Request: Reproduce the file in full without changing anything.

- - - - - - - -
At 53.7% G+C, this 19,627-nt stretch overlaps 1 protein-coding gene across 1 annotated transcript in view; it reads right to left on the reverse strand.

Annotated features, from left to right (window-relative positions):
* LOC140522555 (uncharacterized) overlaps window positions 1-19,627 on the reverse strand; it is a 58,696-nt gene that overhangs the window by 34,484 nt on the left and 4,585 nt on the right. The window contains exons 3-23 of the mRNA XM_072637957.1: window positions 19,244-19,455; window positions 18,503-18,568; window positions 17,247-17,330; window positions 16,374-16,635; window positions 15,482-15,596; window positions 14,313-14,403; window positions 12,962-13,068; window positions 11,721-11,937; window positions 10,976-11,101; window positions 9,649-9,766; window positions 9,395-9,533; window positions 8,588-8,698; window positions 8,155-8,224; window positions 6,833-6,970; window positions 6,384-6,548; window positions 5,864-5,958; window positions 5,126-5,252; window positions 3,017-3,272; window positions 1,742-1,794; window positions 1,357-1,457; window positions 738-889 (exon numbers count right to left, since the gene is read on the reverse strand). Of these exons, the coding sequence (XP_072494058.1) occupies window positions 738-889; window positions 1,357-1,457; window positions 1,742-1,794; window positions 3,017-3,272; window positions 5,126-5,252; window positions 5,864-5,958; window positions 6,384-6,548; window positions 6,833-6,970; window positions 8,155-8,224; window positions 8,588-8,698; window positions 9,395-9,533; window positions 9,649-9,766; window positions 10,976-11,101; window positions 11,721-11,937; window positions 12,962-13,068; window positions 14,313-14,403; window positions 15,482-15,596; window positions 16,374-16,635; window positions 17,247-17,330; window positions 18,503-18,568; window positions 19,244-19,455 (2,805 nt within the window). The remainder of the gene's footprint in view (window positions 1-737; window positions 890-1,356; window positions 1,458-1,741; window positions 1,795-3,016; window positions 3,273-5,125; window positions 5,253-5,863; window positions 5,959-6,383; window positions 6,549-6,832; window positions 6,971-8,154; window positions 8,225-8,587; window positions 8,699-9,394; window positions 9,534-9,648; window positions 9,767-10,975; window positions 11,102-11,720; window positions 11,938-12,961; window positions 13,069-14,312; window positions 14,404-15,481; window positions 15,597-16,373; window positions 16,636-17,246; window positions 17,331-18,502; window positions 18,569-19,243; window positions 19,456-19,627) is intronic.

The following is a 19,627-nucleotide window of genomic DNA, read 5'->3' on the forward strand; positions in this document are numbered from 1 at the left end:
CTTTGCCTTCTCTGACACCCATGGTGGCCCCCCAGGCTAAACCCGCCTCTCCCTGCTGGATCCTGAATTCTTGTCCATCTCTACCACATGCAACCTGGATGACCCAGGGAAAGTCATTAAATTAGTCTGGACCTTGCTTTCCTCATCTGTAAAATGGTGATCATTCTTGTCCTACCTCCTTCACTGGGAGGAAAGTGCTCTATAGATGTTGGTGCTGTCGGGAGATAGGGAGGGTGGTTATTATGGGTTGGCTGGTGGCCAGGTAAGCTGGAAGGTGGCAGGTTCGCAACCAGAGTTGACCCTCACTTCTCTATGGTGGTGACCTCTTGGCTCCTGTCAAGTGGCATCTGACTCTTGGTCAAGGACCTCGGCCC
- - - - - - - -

At 53.7% G+C, this 19,627-nt stretch overlaps 1 protein-coding gene across 1 annotated transcript in view; it reads right to left on the reverse strand.

Annotated features, from left to right (window-relative positions):
* LOC140522555 (uncharacterized) overlaps window positions 1-19,627 on the reverse strand; it is a 58,696-nt gene that overhangs the window by 34,484 nt on the left and 4,585 nt on the right. The window contains exons 3-23 of the mRNA XM_072637957.1: window positions 19,244-19,455; window positions 18,503-18,568; window positions 17,247-17,330; window positions 16,374-16,635; window positions 15,482-15,596; window positions 14,313-14,403; window positions 12,962-13,068; window positions 11,721-11,937; window positions 10,976-11,101; window positions 9,649-9,766; window positions 9,395-9,533; window positions 8,588-8,698; window positions 8,155-8,224; window positions 6,833-6,970; window positions 6,384-6,548; window positions 5,864-5,958; window positions 5,126-5,252; window positions 3,017-3,272; window positions 1,742-1,794; window positions 1,357-1,457; window positions 738-889 (exon numbers count right to left, since the gene is read on the reverse strand). Of these exons, the coding sequence (XP_072494058.1) occupies window positions 738-889; window positions 1,357-1,457; window positions 1,742-1,794; window positions 3,017-3,272; window positions 5,126-5,252; window positions 5,864-5,958; window positions 6,384-6,548; window positions 6,833-6,970; window positions 8,155-8,224; window positions 8,588-8,698; window positions 9,395-9,533; window positions 9,649-9,766; window positions 10,976-11,101; window positions 11,721-11,937; window positions 12,962-13,068; window positions 14,313-14,403; window positions 15,482-15,596; window positions 16,374-16,635; window positions 17,247-17,330; window positions 18,503-18,568; window positions 19,244-19,455 (2,805 nt within the window). The remainder of the gene's footprint in view (window positions 1-737; window positions 890-1,356; window positions 1,458-1,741; window positions 1,795-3,016; window positions 3,273-5,125; window positions 5,253-5,863; window positions 5,959-6,383; window positions 6,549-6,832; window positions 6,971-8,154; window positions 8,225-8,587; window positions 8,699-9,394; window positions 9,534-9,648; window positions 9,767-10,975; window positions 11,102-11,720; window positions 11,938-12,961; window positions 13,069-14,312; window positions 14,404-15,481; window positions 15,597-16,373; window positions 16,636-17,246; window positions 17,331-18,502; window positions 18,569-19,243; window positions 19,456-19,627) is intronic.

The following is a 19,627-nucleotide window of genomic DNA, read 5'->3' on the forward strand; positions in this document are numbered from 1 at the left end:
CTTTGCCTTCTCTGACACCCATGGTGGCCCCCCAGGCTAAACCCGCCTCTCCCTGCTGGATCCTGAATTCTTGTCCATCTCTACCACATGCAACCTGGATGACCCAGGGAAAGTCATTAAATTAGTCTGGACCTTGCTTTCCTCATCTGTAAAATGGTGATCATTCTTGTCCTACCTCCTTCACTGGGAGGAAAGTGCTCTATAGATGTTGGTGCTGTCGGGAGATAGGGAGGGTGGTTATTATGGGTTGGCTGGTGGCCAGGTAAGCTGGAAGGTGGCAGGTTCGCAACCAGAGTTGACCCTCACTTCTCTATGGTGGTGACCTCTTGGCTCCTGTCAAGTGGCATCTGACTCTTGGTCAAGGACCTCGGCCC